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Making Movie Stars

This post is part of a series on Using Technology to Further Relationships in Youth Ministry.

If a picture is worth a thousand words, a video may be worth a short novel.

It may seem like a stretch to suggest using video to further relationships in ministry, but I want to suggest a few specific ways it very much addresses relationships for ministry.

Current Youth
People pretty much like to see themselves. If your students see themselves in a group video, they know that have a place they fit in, some group that's theirs, somewhere they're accepted. It lets them know they belong. Plus, it creates a neat way to keep some memories. Teens may even show off online videos by posting them to Facebook or MySpace. Today's youth are in touch with technology and video can be useful to build relationships by communicating "this ministry is a place for you." (And by "place" I'm referring to a group of friends and relationships.)

Potential Youth
Consider having a group video on the church's website. It may just help make a positive first impression about the 'community' found in the church's youth ministry. It may open the doors for someone looking for a place to connect.

The Greater Body of the Church
After a Mission trip or Ski trip or retreat weekend, a short little video can be a helpful way to tell others about what the group experienced. We've shown short videos to the Sunday morning crowd after big events and used them as openers for our youth worship times. What a great way to strengthen the relationships with loving, caring adults who support the youth ministry! What an exciting way to show how God is moving in the youth ministry! What an inviting way to present youth ministry to potential volunteers!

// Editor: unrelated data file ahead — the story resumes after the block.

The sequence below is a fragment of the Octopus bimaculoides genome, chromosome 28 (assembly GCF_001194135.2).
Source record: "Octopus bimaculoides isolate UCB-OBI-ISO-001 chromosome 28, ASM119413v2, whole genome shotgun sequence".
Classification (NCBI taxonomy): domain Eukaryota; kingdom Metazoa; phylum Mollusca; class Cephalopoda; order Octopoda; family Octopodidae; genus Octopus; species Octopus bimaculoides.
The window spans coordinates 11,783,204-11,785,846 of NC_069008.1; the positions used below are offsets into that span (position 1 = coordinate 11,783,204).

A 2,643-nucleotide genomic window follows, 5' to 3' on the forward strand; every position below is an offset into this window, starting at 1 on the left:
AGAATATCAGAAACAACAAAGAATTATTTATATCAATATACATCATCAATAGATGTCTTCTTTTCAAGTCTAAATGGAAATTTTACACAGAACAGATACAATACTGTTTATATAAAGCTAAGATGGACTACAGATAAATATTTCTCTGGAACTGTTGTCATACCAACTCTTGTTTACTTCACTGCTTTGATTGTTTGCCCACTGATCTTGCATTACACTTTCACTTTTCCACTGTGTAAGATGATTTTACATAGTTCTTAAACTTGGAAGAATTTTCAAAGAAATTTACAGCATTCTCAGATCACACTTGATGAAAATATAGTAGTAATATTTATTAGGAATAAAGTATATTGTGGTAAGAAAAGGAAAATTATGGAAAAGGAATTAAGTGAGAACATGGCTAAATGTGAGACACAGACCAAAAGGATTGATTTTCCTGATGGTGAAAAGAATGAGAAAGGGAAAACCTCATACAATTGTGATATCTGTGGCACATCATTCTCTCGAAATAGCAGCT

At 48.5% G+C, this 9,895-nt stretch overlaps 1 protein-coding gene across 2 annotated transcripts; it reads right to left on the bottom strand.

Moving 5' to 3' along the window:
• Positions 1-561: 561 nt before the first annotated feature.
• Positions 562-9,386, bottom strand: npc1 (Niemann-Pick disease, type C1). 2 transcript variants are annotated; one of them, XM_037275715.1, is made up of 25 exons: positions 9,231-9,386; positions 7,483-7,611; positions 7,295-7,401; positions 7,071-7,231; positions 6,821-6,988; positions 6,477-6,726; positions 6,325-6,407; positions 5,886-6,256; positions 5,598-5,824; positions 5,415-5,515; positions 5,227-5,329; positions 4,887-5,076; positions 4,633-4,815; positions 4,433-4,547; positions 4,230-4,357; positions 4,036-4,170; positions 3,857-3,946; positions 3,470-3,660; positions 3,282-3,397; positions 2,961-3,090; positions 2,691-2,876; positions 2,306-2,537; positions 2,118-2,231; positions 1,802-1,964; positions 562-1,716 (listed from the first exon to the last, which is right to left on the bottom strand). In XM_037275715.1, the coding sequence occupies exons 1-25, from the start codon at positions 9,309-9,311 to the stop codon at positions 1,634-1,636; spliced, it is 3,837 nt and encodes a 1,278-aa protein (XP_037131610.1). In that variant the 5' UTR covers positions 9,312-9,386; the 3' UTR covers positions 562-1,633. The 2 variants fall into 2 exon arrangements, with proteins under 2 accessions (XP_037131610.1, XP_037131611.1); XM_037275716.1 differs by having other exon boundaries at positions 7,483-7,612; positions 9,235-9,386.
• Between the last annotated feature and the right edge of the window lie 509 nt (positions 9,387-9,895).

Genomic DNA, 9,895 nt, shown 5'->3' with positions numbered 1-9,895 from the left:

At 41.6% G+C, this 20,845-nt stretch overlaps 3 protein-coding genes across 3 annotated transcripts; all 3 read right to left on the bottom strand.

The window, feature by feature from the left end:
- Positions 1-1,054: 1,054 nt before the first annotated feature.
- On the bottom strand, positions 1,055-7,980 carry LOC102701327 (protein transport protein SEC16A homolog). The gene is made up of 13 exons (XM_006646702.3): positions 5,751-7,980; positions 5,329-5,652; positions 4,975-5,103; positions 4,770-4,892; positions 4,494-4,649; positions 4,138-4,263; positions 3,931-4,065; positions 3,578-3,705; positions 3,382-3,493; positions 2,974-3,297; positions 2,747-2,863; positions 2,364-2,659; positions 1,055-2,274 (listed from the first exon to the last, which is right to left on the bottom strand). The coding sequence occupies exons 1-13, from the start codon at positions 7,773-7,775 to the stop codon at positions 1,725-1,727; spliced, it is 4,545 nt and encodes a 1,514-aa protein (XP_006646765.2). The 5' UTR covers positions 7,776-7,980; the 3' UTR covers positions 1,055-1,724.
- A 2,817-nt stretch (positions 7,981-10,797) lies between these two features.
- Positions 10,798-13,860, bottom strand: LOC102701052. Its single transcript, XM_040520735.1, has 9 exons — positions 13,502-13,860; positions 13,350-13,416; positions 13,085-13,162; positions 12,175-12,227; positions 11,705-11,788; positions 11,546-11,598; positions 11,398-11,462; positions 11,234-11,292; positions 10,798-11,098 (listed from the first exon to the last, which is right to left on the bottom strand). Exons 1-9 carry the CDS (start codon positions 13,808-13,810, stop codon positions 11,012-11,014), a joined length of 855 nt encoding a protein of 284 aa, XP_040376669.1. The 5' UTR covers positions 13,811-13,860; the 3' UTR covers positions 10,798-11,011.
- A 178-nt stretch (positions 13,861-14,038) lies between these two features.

A Little about Technical Stuff
Video cameras have become smaller, cheaper, and better in quality. And there are so many options. Even most cell phones now have video capabilities that could then be uploaded to a computer (but these will be lower in quality than an actual video camera). A few bits of advice on this that I've picked up on (and I'm definitely no expert in this area):

  • Something with digital connections makes it easy to upload to a computer (USB/Firewire cable).
  • Really more an issue with digital still cameras, but optical zoom is more important (better) than digital zoom due to decaying quality.
  • This is just my opinion, but I think recording to some type of tape (Digital8, DV, MiniDV) is better than recording straight to a DVD or disc. (Recording to a hard-drive is good as long as you're careful not to run out of memory space.)
There is also a wide variety of editing software choices for making your videos look nice and spiffy.

Online Video
There are several options for online video:
  • YouTube: Currently king of online video, this is where the people are.
  • Vimeo: A bit newer than YouTube, it becoming pretty popular for it's a sleek look and feel. Vimeo also allows longer video uploads.
  • Flickr: Really a photo sharing site, but will host videos up to 90 seconds in length.
  • Animoto: I've written before about Animoto, which allows you to very simply create a nicely animated short video online.

So, it may take some time to play around and learn something new. Or it may be an opportunity for ministry for some volunteer who has both the heart for it and the know-how to make it happen. But either way, it can be a useful tool for supporting some of the other things you're doing to build relationships for ministry.

Lights! Camera! Action!

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